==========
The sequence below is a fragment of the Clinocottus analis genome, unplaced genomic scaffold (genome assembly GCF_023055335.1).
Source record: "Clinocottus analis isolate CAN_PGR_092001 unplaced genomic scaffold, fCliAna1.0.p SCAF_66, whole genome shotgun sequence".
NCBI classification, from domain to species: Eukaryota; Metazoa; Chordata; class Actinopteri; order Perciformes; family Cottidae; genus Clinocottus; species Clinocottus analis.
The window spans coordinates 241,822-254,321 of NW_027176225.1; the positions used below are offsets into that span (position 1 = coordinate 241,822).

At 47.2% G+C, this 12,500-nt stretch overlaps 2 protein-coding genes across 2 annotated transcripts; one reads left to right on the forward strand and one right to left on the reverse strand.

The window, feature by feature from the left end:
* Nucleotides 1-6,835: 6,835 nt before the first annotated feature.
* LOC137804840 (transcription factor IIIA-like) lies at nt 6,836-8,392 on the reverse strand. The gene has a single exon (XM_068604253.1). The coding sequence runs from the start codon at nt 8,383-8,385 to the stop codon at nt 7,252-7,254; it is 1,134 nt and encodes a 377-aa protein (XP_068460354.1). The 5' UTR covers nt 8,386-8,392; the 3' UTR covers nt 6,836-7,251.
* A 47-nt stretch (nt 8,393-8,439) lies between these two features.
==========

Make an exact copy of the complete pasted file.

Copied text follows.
The sequence below is a fragment of the Clinocottus analis genome, unplaced genomic scaffold (genome assembly GCF_023055335.1).
Source record: "Clinocottus analis isolate CAN_PGR_092001 unplaced genomic scaffold, fCliAna1.0.p SCAF_66, whole genome shotgun sequence".
NCBI classification, from domain to species: Eukaryota; Metazoa; Chordata; class Actinopteri; order Perciformes; family Cottidae; genus Clinocottus; species Clinocottus analis.
The window spans coordinates 241,822-254,321 of NW_027176225.1; the positions used below are offsets into that span (position 1 = coordinate 241,822).

At 47.2% G+C, this 12,500-nt stretch overlaps 2 protein-coding genes across 2 annotated transcripts; one reads left to right on the forward strand and one right to left on the reverse strand.

The window, feature by feature from the left end:
* Nucleotides 1-6,835: 6,835 nt before the first annotated feature.
* LOC137804840 (transcription factor IIIA-like) lies at nt 6,836-8,392 on the reverse strand. The gene has a single exon (XM_068604253.1). The coding sequence runs from the start codon at nt 8,383-8,385 to the stop codon at nt 7,252-7,254; it is 1,134 nt and encodes a 377-aa protein (XP_068460354.1). The 5' UTR covers nt 8,386-8,392; the 3' UTR covers nt 6,836-7,251.
* A 47-nt stretch (nt 8,393-8,439) lies between these two features.